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Waldorf EMES Blue

Nearfield Monitors By Paul White
Published August 1994

Paul White rearranges his control room yet again, this time to test Waldorf's nearfield monitors plus the optional, and enigmatically named, Blue Boost.

Waldorf are perhaps best known for their wavetable synthesizers (and their salads), but like most musical equipment manufacturers, they're diversifying into other areas — in this case, studio monitors. The Waldorf Blue is categorised as a nearfield monitor, though in the context of a project studio or post‑production facility, it has the power handling and bandwidth required for main monitoring. Rated at between 200 and 300 Watts each, the Blues are passive 2‑way designs, but with dual bass/mid speakers to increase the power handling. As they stand, these speakers will cover the range 52Hz to 21kHz within 2.5dB, but for those needing an even more extended bass end an active pre‑equaliser, the Blue Boost, is available as an optional extra. This is connected between the signal source and the power amplifier and can push the lower frequency limit down to 34Hz.

The Speakers

Measuring a compact 480 x 250 x 300mm, the Blues appear to be built from MDF, finished in deep blue, and are loaded with two 7‑inch, Kevlar‑coned drivers which take the strain up to 1600Hz. Above that, a Ferrofluid cooled, 1‑inch, titanium‑domed tweeter cuts in, taking the response right up to 21kHz. Conventional front porting is used to tune the cabinet, and the cabinet edges are slightly rounded, constituting a nod in the direction of reducing the effects of cabinet‑edge diffraction.

With a nominal impedance of 4 ohms and a sensitivity of 92dB for 1 Watt at 1 metre, even a modestly rated power amplifier should be capable of generating a realistic near‑field monitoring level with these monitors, though to get the most out of them, I'd consider a 150 Watt‑per‑channel amplifier to be a practical minimum — especially if the Blue boost is used, as that inevitably eats into the available headroom. The maximum available SPL is quoted as 116dB, though in the interests of preserving my hearing, I didn't put this to the test!


Without the Blue Boost, the Blues come over as loud, confident and reasonably revealing, though they don't have quite the transparency of the best monitors. There's also something slightly 'constricted' sounding about the mid‑range, and the titanium tweeters can tend towards splashiness. However, these artifacts are really quite mild and don't detract unduly from the overall sound.

Add the Blue Boost and the fundamental sound quality doesn't change — it just seems to grow another octave at the bass end. Even with the Blue Boost in circuit, there's still enough headroom available to drive the blues to a punishing monitoring level, and it's hard to believe that such a 'big monitor' sound is coming from such a compact system.

The stereo imaging from this system is exceptionally good, and the off‑axis response is such that you still hear a reasonably accurate sound when you're well off the main axis of the speakers.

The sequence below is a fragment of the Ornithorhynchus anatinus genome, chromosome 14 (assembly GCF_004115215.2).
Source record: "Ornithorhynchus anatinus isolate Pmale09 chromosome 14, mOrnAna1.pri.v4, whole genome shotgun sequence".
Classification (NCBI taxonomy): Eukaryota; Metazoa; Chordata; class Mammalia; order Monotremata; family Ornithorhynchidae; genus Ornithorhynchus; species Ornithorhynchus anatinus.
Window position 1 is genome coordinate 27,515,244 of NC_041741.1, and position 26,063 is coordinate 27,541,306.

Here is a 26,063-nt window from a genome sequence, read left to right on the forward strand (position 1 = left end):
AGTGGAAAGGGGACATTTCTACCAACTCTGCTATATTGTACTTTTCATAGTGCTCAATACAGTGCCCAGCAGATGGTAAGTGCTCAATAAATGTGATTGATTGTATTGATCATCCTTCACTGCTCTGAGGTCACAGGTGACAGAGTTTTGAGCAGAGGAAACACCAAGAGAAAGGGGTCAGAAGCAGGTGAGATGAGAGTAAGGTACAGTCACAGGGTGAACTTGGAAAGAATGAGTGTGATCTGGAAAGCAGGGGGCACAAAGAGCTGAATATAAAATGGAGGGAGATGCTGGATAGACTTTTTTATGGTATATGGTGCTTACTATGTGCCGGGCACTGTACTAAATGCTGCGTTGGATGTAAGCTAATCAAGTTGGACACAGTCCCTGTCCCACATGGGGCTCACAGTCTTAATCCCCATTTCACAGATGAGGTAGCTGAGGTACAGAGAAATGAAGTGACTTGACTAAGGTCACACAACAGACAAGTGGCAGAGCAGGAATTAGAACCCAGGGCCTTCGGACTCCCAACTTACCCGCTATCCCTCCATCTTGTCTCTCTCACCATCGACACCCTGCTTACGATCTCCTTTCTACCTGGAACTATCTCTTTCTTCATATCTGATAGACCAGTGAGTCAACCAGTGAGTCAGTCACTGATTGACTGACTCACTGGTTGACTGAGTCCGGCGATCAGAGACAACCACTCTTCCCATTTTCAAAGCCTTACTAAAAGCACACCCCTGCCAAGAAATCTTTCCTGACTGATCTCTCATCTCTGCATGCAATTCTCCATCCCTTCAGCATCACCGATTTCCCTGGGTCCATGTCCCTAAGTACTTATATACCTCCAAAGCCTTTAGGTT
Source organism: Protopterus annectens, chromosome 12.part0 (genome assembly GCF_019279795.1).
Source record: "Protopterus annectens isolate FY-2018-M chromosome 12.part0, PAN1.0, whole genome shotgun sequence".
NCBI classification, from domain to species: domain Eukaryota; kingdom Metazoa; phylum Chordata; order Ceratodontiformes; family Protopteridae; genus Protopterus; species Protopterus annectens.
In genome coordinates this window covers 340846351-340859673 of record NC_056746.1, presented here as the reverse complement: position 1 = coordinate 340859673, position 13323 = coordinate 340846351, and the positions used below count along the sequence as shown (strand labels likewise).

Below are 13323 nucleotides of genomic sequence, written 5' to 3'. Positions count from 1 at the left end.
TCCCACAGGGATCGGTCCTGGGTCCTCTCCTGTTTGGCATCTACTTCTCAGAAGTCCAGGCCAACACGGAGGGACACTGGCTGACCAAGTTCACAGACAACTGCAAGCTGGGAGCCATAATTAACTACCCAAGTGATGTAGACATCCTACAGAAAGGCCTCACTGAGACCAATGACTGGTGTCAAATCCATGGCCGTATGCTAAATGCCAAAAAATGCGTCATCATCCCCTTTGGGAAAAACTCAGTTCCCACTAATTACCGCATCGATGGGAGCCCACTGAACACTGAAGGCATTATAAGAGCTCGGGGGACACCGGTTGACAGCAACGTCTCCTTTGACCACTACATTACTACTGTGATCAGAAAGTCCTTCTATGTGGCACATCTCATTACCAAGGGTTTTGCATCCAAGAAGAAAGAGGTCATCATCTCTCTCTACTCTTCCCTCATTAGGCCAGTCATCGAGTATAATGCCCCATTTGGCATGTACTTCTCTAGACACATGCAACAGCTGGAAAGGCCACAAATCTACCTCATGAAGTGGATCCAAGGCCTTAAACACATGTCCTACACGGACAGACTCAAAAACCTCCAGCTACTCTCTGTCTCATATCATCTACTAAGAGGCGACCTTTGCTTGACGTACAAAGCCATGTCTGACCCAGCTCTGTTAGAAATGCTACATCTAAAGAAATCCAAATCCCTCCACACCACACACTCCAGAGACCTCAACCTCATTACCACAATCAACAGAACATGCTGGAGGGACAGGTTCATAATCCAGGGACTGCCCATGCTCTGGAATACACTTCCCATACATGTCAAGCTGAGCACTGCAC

Used with the Blue Boost, the Waldorf EMES Blue monitors could happily substitute for a conventional full‑range monitoring system in the smaller studio, and because of their compact format, they should also be popular in video post studios, where the need to hear deep bass often runs alongside a lack of space for a large monitoring system.


Speakers may be a new area for Waldorf, but I get the impression that the Blues are the result of a serious attempt to produce a studio monitor that is nominally accurate, yet still has the kind of sound that studio engineers expect to hear. Every speaker has its anomalies, but I must stress that the criticisms levelled at this particular speaker relate to very low level artifacts, and that the general impression is good. On the other hand, you may feel that, given the cost of these speakers, you should be able to take a high level of performance for granted, and the decision to buy one loudspeaker or another may hinge on exactly such subtleties.

On the whole, these monitors are impressive, but they're not without competition in what has recently become a fairly crowded sector of the market. You really need to hear them in a proper environment to fully evaluate them, but from what I've heard so far, they're quite able to give some of their better known competitors a real run for their money.

Blue Boost

The Blue Boost is a 1U rackmount pre‑equaliser designed to actively boost low‑frequency information in such a way as to extend the useful response of the Blue monitors down to 34Hz. Other than a Bypass switch, its only control is a rotary, 6‑position switch designed to provide various LF contour options to match various control room scenarios. These provide various overdamped and underdamped bass responses, as well as a flat position, which the manual relates to various room types and mounting positions. For example, position 6 adds 6dB of boost at 80Hz for use in highly damped control rooms, whereas position 1 applies 6dB of cut at 50Hz, for situations where the speakers are mounted close to corners.


  • Wide frequency range.
  • Good imaging and accuracy.
  • Optional Blue Boost further extends an already impressive bass response.


  • Slightly expensive.


Versatile, professional monitors that, when used with the Blue Boost unit, can cover the same frequency range as most large monitoring systems.